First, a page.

Skip to content

Sew appreciated: St. Joseph volunteer services director says thanks with hand-sewn masks

While working from home during the early days of Penn State Health St. Joseph’s response to COVID-19, Barbara Moyer, director of volunteer services, struggled with a faulty internet connection that hampered her efforts to get work done. Frustrated, she approached her boss with the idea that she would use some of her workday to sew face masks for every St. Joseph volunteer.

“I wanted to do it, so our volunteers knew we appreciated them,” she says, explaining that they had temporarily shut down the volunteer program in March. “We all know they give so many hours in service without any form of payment. I thought this would be an appropriate way to recognize their efforts.”

It wasn’t an unusual idea for Moyer, who has sewn volunteer gifts in years past and distributed them at their annual appreciation dinner. Traditionally celebrated during National Volunteer Week in April, this year’s event was postponed due to the pandemic.

Once given the go-ahead, Moyer made some slight adjustments to a mask pattern approved by the Centers for Disease Control and Prevention and got to work. Drawing from her personal supply of fabric and trim, she made nearly 130 masks.

“In the beginning, it took me about one half hour on each mask until I found a technique that worked,” she says of her process. “By the time I got done, I could make one mask in six minutes.”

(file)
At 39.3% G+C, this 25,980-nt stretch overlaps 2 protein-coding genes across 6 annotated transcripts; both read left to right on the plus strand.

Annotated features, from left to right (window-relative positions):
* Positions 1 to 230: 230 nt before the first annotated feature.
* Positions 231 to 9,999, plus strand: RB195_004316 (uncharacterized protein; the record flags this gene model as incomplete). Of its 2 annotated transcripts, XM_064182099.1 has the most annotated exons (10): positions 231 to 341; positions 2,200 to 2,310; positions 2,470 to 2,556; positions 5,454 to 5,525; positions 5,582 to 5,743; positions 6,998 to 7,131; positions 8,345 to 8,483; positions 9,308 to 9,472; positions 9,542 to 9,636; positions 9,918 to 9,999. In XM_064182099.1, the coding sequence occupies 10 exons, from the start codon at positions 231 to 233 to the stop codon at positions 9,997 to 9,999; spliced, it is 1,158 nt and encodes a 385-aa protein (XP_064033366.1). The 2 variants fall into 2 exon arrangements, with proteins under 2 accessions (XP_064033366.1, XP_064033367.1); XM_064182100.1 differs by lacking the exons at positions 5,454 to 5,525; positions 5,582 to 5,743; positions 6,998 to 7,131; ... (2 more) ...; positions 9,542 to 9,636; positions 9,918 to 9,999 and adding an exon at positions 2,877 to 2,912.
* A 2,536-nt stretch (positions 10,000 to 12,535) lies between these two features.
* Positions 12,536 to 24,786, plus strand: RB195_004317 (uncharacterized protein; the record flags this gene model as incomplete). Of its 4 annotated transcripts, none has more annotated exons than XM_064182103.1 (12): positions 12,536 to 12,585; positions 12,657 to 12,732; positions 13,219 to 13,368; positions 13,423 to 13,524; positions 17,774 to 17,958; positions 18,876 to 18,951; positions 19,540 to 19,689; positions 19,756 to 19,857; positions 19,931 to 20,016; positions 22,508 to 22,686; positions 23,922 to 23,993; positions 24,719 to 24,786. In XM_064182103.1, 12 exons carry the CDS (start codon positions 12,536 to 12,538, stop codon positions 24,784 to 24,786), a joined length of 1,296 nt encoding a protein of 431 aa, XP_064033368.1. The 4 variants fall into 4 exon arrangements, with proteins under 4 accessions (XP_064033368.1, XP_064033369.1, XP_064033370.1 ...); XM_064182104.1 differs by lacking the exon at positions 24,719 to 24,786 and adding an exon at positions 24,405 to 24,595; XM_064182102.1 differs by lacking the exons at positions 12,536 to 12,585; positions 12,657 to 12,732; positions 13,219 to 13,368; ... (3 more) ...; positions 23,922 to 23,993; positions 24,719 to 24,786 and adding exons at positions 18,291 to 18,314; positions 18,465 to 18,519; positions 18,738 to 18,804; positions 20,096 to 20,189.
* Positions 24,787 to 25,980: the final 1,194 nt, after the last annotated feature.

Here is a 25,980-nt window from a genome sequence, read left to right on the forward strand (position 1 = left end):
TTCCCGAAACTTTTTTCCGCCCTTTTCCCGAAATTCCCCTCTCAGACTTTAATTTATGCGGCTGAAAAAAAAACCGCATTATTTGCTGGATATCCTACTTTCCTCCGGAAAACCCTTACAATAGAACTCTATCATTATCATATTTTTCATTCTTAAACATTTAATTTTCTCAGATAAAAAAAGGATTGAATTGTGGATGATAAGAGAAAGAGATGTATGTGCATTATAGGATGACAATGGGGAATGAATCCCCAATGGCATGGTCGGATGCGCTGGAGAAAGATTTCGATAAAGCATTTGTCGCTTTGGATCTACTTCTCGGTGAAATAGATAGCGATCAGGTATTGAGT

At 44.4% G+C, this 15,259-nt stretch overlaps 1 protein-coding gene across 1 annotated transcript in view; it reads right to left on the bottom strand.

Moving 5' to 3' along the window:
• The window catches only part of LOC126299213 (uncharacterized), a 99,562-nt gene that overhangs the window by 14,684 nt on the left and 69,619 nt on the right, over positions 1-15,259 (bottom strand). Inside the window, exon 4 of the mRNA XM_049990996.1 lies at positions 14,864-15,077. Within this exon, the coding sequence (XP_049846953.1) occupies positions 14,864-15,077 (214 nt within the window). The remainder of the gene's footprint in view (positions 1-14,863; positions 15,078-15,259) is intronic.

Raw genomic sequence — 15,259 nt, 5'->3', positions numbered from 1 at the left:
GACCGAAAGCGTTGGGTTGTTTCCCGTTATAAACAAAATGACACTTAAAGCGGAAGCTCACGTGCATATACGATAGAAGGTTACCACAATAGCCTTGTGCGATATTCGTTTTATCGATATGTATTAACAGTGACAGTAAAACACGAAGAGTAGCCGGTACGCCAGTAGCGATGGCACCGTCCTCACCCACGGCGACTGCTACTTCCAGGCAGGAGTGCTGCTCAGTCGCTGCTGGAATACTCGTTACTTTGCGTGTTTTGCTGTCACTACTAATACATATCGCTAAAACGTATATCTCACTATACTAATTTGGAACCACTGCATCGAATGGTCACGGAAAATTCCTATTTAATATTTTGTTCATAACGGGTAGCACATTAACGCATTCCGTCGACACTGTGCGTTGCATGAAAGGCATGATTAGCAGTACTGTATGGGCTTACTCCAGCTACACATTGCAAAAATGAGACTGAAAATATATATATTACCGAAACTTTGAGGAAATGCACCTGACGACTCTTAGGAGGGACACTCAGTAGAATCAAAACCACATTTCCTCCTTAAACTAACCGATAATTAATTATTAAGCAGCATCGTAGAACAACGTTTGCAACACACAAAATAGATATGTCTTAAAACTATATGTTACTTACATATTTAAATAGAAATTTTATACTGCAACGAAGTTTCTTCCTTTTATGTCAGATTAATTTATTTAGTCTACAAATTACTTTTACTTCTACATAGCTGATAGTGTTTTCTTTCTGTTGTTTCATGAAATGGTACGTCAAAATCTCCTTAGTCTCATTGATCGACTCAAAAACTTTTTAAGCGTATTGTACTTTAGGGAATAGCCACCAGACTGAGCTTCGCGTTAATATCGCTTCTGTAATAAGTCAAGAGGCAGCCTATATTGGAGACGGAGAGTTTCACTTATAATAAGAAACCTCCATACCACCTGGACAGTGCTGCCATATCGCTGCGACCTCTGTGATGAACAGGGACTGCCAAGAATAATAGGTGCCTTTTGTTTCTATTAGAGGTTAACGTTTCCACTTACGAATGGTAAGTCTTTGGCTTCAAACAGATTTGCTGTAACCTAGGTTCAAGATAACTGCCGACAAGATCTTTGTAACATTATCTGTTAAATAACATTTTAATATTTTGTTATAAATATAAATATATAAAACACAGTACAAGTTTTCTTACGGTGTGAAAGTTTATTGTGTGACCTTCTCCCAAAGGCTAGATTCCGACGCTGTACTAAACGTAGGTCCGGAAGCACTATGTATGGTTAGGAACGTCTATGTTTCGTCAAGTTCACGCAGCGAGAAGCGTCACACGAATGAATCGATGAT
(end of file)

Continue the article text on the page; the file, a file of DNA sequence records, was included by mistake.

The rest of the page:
Before she could safely mail them to volunteers, Moyer laundered the masks to ensure they would hold up under repeated washings.

“I figured if they didn’t survive my washer — and some didn’t — I needed to know up front,” she says. She also emailed the volunteers to let them know they were coming. “I washed them, dried them and put them right in the package, so the volunteers would know they were as safe as any can be.”

The response was strong with many volunteers sending photos of themselves wearing the masks.

“Some of their responses even made me cry,” admits Moyer, explaining that one volunteer who is at high-risk for contracting coronavirus had been using a paper towel and rubber bands for protection. “They really liked being remembered. It made my day how much it meant to them.”

If you're having trouble accessing this content, or would like it in another format, please email Penn State Health Marketing & Communications.